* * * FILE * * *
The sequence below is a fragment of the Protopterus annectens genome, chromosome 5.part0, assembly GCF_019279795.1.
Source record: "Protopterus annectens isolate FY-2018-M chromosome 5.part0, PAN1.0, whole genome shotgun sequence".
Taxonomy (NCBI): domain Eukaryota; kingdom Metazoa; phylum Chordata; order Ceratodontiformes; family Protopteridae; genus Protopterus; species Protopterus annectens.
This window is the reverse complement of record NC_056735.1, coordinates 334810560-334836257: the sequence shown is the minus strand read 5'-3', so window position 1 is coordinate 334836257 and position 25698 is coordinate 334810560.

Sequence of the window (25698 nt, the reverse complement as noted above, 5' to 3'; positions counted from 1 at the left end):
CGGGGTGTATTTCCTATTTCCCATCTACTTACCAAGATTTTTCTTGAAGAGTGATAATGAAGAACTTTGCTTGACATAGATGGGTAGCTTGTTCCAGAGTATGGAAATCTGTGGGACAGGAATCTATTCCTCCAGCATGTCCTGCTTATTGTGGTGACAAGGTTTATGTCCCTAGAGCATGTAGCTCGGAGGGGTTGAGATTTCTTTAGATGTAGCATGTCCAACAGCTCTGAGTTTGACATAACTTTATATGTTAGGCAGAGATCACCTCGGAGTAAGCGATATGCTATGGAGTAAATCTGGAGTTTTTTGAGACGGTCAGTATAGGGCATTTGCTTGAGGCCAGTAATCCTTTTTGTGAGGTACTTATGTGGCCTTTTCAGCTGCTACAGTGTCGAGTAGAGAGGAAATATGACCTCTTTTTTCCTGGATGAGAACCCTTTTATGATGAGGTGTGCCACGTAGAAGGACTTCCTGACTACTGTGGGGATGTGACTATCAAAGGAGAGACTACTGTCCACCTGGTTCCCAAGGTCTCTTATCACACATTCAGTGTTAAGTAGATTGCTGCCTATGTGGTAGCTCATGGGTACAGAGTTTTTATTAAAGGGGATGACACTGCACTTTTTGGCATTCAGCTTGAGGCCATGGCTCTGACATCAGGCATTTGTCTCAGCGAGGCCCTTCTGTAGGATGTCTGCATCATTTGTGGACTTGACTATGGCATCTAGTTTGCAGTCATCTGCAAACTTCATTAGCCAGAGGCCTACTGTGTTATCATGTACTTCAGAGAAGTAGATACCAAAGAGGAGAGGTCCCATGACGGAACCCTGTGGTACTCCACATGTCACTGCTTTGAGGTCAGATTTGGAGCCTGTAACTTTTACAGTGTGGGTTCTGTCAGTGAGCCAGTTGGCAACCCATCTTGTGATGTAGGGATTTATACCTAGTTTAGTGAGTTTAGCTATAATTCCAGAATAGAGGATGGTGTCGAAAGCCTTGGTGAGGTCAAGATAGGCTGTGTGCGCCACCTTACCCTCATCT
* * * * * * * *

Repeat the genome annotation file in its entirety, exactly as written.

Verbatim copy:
The sequence below is a fragment of the Protopterus annectens genome, chromosome 5.part0, assembly GCF_019279795.1.
Source record: "Protopterus annectens isolate FY-2018-M chromosome 5.part0, PAN1.0, whole genome shotgun sequence".
Taxonomy (NCBI): domain Eukaryota; kingdom Metazoa; phylum Chordata; order Ceratodontiformes; family Protopteridae; genus Protopterus; species Protopterus annectens.
This window is the reverse complement of record NC_056735.1, coordinates 334810560-334836257: the sequence shown is the minus strand read 5'-3', so window position 1 is coordinate 334836257 and position 25698 is coordinate 334810560.

Sequence of the window (25698 nt, the reverse complement as noted above, 5' to 3'; positions counted from 1 at the left end):
CGGGGTGTATTTCCTATTTCCCATCTACTTACCAAGATTTTTCTTGAAGAGTGATAATGAAGAACTTTGCTTGACATAGATGGGTAGCTTGTTCCAGAGTATGGAAATCTGTGGGACAGGAATCTATTCCTCCAGCATGTCCTGCTTATTGTGGTGACAAGGTTTATGTCCCTAGAGCATGTAGCTCGGAGGGGTTGAGATTTCTTTAGATGTAGCATGTCCAACAGCTCTGAGTTTGACATAACTTTATATGTTAGGCAGAGATCACCTCGGAGTAAGCGATATGCTATGGAGTAAATCTGGAGTTTTTTGAGACGGTCAGTATAGGGCATTTGCTTGAGGCCAGTAATCCTTTTTGTGAGGTACTTATGTGGCCTTTTCAGCTGCTACAGTGTCGAGTAGAGAGGAAATATGACCTCTTTTTTCCTGGATGAGAACCCTTTTATGATGAGGTGTGCCACGTAGAAGGACTTCCTGACTACTGTGGGGATGTGACTATCAAAGGAGAGACTACTGTCCACCTGGTTCCCAAGGTCTCTTATCACACATTCAGTGTTAAGTAGATTGCTGCCTATGTGGTAGCTCATGGGTACAGAGTTTTTATTAAAGGGGATGACACTGCACTTTTTGGCATTCAGCTTGAGGCCATGGCTCTGACATCAGGCATTTGTCTCAGCGAGGCCCTTCTGTAGGATGTCTGCATCATTTGTGGACTTGACTATGGCATCTAGTTTGCAGTCATCTGCAAACTTCATTAGCCAGAGGCCTACTGTGTTATCATGTACTTCAGAGAAGTAGATACCAAAGAGGAGAGGTCCCATGACGGAACCCTGTGGTACTCCACATGTCACTGCTTTGAGGTCAGATTTGGAGCCTGTAACTTTTACAGTGTGGGTTCTGTCAGTGAGCCAGTTGGCAACCCATCTTGTGATGTAGGGATTTATACCTAGTTTAGTGAGTTTAGCTATAATTCCAGAATAGAGGATGGTGTCGAAAGCCTTGGTGAGGTCAAGATAGGCTGTGTGCGCCACCTTACCCTCATCT